I'd think a mare like that has some good useful years ahead of her. I'd probably consider giving space to someone like that - I'd love to have a retired schoolie around the farm for my nephew or visitors to ride. I'd be willing to manage some soundness issues in return for her taking me or my company on some walk/trot trail rides.

    She'd also probably make a good first horse for somebody, who'd hopefully give her a good retirement. I bought my Bram when he was in his early twenties, and he's with me still eleven years later.

    That said, I believe if you can retire a horse who is ready to retire, then you ought to do it. I read a thread on here just yesterday about some young girl flipping horses to the meat man.
    I'm not ignoring the rules. I'm interpreting the rules. Tamal, The Great British Baking Show


    2 members found this post helpful.

  5. #5
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    Jul. 17, 2009
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    south eastern US
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    Default

    I guess my horses are luckier than most. I have committed to keeping them for their entire lives. There are a lot of people out there who still believe that it is normal for a senior horse to be a walking skeleton "because he's old" and are too ignorant to know what to feed them or too lazy to go through the effort. There are too many people who want to dump their old useless horses because they want a new younger model. My seniors cost at least twice as much to feed as the younger horses who still have the chops to eat grass and hay. The younger ones don't need as much time and effort to feed them as the seniors do what with soaking their beep, alfalfa cubes and senior pellets so they can keep their nice round figures instead of looking walking skeletons. I figure he's given me his whole life, the least I can do is give him a secure retirement and dignified death when the time comes.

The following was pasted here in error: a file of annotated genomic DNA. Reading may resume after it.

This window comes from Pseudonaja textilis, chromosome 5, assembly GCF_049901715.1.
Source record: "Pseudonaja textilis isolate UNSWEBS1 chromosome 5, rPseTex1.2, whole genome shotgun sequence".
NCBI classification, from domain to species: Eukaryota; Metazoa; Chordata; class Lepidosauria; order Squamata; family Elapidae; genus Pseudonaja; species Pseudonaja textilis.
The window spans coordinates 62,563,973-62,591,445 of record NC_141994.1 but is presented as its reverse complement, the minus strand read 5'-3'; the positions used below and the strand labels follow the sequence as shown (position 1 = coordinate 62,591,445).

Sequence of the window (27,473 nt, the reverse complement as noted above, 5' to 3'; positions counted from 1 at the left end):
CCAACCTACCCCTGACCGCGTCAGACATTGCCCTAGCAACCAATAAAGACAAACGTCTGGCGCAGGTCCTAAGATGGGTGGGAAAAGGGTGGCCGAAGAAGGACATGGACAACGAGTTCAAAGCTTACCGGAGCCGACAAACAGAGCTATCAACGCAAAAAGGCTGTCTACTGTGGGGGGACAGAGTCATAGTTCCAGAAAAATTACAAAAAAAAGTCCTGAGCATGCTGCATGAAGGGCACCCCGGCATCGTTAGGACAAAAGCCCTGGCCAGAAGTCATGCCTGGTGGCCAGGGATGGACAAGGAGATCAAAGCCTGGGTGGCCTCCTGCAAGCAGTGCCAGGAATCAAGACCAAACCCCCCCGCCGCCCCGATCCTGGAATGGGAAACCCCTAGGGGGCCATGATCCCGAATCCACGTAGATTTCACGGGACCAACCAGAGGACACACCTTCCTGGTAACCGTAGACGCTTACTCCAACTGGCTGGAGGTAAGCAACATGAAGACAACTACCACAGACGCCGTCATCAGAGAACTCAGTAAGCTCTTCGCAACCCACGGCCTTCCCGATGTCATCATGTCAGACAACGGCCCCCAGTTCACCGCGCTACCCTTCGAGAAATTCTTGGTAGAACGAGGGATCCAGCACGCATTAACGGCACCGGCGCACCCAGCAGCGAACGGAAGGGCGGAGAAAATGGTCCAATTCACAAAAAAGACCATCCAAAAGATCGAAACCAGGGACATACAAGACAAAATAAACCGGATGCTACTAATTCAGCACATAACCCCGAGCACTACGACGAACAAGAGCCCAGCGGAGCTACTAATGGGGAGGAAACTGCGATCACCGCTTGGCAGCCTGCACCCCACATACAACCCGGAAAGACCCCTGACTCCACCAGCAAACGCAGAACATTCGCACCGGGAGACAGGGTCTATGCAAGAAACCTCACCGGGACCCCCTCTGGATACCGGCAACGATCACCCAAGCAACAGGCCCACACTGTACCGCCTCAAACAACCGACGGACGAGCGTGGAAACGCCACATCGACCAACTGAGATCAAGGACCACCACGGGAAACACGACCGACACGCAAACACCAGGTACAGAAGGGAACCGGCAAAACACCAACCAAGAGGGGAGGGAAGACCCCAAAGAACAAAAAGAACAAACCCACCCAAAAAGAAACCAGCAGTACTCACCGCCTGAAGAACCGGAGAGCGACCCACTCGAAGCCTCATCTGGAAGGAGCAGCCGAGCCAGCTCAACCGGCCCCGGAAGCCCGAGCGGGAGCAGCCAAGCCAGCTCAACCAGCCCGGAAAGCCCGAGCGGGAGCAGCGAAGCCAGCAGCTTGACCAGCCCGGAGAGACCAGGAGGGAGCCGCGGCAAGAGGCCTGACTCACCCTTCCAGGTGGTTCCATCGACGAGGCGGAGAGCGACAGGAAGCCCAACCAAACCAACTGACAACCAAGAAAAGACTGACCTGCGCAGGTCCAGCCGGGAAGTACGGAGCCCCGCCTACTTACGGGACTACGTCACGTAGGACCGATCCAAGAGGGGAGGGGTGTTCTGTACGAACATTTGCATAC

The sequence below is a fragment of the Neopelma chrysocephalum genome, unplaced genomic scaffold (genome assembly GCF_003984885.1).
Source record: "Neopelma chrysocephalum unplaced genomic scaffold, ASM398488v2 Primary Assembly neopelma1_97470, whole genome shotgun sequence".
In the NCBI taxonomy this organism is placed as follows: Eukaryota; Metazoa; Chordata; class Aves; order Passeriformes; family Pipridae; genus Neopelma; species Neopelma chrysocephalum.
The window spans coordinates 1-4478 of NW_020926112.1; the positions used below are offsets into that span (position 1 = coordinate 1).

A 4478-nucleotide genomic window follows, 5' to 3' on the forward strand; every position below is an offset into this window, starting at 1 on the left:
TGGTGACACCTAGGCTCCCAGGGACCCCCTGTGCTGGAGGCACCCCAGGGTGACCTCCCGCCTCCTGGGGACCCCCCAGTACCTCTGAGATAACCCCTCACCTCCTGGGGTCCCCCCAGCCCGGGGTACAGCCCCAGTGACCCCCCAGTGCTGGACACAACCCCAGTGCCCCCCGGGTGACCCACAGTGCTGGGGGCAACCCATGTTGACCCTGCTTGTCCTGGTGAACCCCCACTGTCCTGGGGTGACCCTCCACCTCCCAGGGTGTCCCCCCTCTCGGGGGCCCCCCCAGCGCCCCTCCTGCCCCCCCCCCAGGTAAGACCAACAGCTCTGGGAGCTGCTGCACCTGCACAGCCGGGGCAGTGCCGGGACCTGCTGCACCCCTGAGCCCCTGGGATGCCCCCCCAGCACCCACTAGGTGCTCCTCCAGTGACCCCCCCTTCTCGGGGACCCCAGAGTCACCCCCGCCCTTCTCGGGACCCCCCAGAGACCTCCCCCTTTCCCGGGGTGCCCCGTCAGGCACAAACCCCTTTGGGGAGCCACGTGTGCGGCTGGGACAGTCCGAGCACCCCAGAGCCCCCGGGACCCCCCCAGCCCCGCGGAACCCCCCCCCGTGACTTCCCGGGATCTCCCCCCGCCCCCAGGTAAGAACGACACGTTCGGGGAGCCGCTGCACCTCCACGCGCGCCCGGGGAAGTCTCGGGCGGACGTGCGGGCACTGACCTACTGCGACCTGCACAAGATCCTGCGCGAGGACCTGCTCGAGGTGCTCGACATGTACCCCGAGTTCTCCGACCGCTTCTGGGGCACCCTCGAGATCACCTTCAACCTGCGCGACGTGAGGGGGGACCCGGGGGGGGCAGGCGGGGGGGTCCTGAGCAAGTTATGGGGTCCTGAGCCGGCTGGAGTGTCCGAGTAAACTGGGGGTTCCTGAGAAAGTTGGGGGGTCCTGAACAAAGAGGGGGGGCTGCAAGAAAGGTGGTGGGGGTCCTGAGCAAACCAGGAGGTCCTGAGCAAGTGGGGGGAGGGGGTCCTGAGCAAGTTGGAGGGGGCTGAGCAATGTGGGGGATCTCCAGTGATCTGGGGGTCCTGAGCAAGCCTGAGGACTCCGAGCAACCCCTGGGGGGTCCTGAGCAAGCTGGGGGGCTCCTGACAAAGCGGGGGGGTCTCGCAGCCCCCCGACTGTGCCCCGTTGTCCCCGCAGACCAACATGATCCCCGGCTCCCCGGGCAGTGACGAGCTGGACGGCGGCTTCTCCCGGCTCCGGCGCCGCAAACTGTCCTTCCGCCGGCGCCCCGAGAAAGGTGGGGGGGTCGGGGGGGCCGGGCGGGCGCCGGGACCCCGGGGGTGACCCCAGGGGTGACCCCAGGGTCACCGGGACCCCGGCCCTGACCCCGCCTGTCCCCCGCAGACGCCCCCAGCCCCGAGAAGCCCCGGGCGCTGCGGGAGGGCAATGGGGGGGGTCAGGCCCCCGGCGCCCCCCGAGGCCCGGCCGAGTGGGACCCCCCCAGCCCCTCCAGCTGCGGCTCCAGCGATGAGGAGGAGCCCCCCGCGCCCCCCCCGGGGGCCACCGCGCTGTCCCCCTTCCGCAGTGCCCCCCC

"My biggest fear is that when I die my husband is going to try to sell all my horses and tack for what I told him they cost."


    4 members found this post helpful.

  6. #6
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    Jun. 24, 2009
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    Default

    I think it's a lot more than a "tad" dramatic.

    Horses live longer and more productive lives than ever. A 20 year old horse can be the perfect first horse or husband horse, and with proper care can be useful for another 10 years.

    Horses are not dogs. It makes sense for them to change hands during their careers to the suit their riders.


    18 members found this post helpful.

  7. #7
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    Aug. 30, 2013
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    Default

    The number of dumb/false/dramatic memes online is staggering. I just ignore them. I don't actually find this one to be all that bad compared to some.